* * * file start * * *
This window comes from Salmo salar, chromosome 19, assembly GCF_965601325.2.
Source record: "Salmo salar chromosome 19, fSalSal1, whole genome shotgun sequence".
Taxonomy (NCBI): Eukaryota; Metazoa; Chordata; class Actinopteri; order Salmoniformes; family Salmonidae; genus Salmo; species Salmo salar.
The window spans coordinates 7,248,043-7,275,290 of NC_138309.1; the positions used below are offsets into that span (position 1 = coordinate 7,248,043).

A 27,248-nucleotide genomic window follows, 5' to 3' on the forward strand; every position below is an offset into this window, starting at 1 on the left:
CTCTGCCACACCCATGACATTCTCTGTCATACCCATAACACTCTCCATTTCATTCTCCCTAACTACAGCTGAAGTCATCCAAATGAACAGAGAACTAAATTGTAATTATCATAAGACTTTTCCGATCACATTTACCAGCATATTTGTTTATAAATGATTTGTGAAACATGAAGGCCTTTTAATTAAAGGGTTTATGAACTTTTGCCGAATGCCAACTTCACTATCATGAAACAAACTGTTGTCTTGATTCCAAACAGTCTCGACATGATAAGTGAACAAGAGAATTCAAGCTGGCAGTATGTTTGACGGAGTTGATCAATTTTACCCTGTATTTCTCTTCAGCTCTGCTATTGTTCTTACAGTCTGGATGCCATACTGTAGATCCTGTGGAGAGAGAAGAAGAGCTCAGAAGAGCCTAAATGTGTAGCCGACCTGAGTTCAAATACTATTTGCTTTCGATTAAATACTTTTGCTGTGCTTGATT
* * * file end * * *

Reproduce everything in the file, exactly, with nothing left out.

This window comes from Salmo salar, chromosome 19, assembly GCF_965601325.2.
Source record: "Salmo salar chromosome 19, fSalSal1, whole genome shotgun sequence".
Taxonomy (NCBI): Eukaryota; Metazoa; Chordata; class Actinopteri; order Salmoniformes; family Salmonidae; genus Salmo; species Salmo salar.
The window spans coordinates 7,248,043-7,275,290 of NC_138309.1; the positions used below are offsets into that span (position 1 = coordinate 7,248,043).

A 27,248-nucleotide genomic window follows, 5' to 3' on the forward strand; every position below is an offset into this window, starting at 1 on the left:
CTCTGCCACACCCATGACATTCTCTGTCATACCCATAACACTCTCCATTTCATTCTCCCTAACTACAGCTGAAGTCATCCAAATGAACAGAGAACTAAATTGTAATTATCATAAGACTTTTCCGATCACATTTACCAGCATATTTGTTTATAAATGATTTGTGAAACATGAAGGCCTTTTAATTAAAGGGTTTATGAACTTTTGCCGAATGCCAACTTCACTATCATGAAACAAACTGTTGTCTTGATTCCAAACAGTCTCGACATGATAAGTGAACAAGAGAATTCAAGCTGGCAGTATGTTTGACGGAGTTGATCAATTTTACCCTGTATTTCTCTTCAGCTCTGCTATTGTTCTTACAGTCTGGATGCCATACTGTAGATCCTGTGGAGAGAGAAGAAGAGCTCAGAAGAGCCTAAATGTGTAGCCGACCTGAGTTCAAATACTATTTGCTTTCGATTAAATACTTTTGCTGTGCTTGATT